U.S. stocks were mostly lower Thursday afternoon, losing ground as investors weighed another batch of corporate earnings and looked ahead to Friday’s July employment report.
The Dow Jones Industrial Average
was down 91 points, or 0.3%, at 32,718.
The S&P 500
was down 6 point, or 0.2%, to trade at 4,149.
The Nasdaq Composite
gained 29 points, or 0.2%, at 12,696.
Stocks bounded back sharply Wednesday after back-to-back losses. The Dow jumped 416.33 points, or 1.3%, while the S&P 500 rose 1.6% and the Nasdaq Composite jumped 2.6%.
What’s driving the market
Stocks were drifting lower after data showed first-time claims for U.S. jobless benefits rose by 6,000 to 260,000 in the week ended July 30. Investors were seen largely looking past Thursday’s data ahead of the July employment report due Friday.
“With the jobs report coming tomorrow, today’s slight uptick in jobless claims isn’t likely to be a major market nor Fed mover. Investors will be waiting to see if the labor market can withstand the Fed’s rate-hike campaign as well as it did in June,” said Mike Loewengart, managing director for investment strategy at E-Trade from Morgan Stanley, in emailed comments.
“Remember that while jobless claims have been slowly rising, the labor market remains robust,” he wrote.
Employment gains in July are expected to drop to 258,000 from 372,000 in the prior month, a poll of economists by The Wall Street Journal estimates. If so, it would mark the smallest increase since December 2021.
“We should anticipate a drop from recent levels, but perhaps not too big a drop, as demand remains strong. The 250,000 expectations look reasonable, and perhaps even a bit conservative,” said Brad McMillan, chief investment officer at Commonwealth Financial Network in an emailed comment on Thursday. “If we get anything in the 200,000-300,000 range, that would be in line with the data so far this year and support continued growth.”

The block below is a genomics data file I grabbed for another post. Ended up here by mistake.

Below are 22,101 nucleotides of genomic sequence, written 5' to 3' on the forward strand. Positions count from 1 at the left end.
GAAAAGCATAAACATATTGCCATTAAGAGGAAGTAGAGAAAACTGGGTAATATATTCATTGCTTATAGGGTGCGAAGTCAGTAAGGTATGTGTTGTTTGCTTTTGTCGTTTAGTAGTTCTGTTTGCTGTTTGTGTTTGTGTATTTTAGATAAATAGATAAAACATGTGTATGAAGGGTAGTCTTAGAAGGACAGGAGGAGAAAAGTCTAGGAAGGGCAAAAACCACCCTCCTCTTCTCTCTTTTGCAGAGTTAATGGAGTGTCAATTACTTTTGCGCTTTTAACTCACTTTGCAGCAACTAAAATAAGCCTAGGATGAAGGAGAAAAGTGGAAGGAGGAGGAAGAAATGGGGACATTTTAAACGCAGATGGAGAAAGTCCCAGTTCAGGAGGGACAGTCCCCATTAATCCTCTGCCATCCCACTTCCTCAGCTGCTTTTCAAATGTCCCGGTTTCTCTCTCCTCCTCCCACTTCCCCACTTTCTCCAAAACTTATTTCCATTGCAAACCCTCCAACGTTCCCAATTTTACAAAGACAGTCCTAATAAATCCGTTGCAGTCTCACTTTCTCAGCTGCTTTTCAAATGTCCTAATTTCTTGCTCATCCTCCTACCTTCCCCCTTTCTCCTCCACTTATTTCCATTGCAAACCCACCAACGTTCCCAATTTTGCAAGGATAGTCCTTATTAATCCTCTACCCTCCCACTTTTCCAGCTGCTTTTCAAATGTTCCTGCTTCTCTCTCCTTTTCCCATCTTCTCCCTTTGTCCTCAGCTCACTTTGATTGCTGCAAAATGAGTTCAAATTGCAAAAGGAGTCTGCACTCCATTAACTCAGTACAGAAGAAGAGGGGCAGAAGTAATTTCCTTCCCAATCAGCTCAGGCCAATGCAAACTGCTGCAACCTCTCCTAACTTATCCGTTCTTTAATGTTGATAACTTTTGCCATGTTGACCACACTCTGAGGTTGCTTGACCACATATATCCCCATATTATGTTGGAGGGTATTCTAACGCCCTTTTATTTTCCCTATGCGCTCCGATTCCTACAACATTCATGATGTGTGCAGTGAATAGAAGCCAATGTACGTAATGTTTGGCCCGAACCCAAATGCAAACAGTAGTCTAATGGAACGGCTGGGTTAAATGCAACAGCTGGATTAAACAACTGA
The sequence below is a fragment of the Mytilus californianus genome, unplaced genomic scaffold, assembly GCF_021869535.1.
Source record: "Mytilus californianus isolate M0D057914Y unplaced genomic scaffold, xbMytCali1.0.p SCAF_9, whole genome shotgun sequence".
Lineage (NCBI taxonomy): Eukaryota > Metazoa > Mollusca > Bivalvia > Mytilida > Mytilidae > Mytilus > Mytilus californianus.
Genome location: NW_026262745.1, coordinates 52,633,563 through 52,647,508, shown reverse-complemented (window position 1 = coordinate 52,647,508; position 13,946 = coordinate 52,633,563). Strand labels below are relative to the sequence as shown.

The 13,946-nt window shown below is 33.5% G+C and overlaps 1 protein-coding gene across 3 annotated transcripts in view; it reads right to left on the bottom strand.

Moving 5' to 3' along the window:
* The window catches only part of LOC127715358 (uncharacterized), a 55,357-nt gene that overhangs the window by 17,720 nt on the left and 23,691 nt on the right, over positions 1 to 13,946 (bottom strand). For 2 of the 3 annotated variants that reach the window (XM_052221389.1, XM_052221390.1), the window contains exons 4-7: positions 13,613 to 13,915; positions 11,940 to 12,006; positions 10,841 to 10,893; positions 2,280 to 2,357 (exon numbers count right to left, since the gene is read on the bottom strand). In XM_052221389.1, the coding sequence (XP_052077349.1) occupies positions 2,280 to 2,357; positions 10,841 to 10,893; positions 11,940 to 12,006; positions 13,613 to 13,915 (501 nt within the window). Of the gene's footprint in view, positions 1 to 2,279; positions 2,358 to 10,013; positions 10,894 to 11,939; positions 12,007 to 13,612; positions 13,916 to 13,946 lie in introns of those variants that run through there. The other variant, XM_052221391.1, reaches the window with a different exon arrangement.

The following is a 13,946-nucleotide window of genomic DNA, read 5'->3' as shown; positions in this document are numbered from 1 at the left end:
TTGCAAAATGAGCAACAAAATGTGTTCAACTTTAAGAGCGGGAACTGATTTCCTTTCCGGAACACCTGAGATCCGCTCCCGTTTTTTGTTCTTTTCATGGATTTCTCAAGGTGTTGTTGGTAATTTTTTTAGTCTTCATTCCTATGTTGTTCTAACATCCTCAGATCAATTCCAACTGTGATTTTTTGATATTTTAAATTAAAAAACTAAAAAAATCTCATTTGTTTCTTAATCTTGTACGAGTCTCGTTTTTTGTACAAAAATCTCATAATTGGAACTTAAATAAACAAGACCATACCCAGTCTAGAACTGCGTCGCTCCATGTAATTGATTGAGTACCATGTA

However, worse results would signal that the U.S. economy has “suddenly gotten much worse, and a recession is going to happen sooner rather than later—and that would spook markets,” according to McMillan.
U.S. stocks were lifted Wednesday by data that showed resilience in the services sector and strong factory orders.
Federal Reserve officials have continued to warn that achieving a so-called soft landing for the economy as they raise interest rates to battle inflation will be difficult. Cleveland Fed President Loretta J. Mester said on Tuesday that “certainly, it hasn’t slowed enough (a) to call it a recession and (b) to see that moderation in demand.” She suggested that interest rates had more room to rise and that she was still looking for a clear slowdown in inflation.
“We’re committed to getting inflation down,” Mester said at a seperate event at the Economic Club of Pittsburgh on Thursday. “We’re not in a recession right now. Are the risks of recession going up? Yes.”
Market participants expect that the prospect of an economic slowdown will lead the Fed to slow interest rate hikes, with fed-funds futures markets pricing in rate cuts in 2023.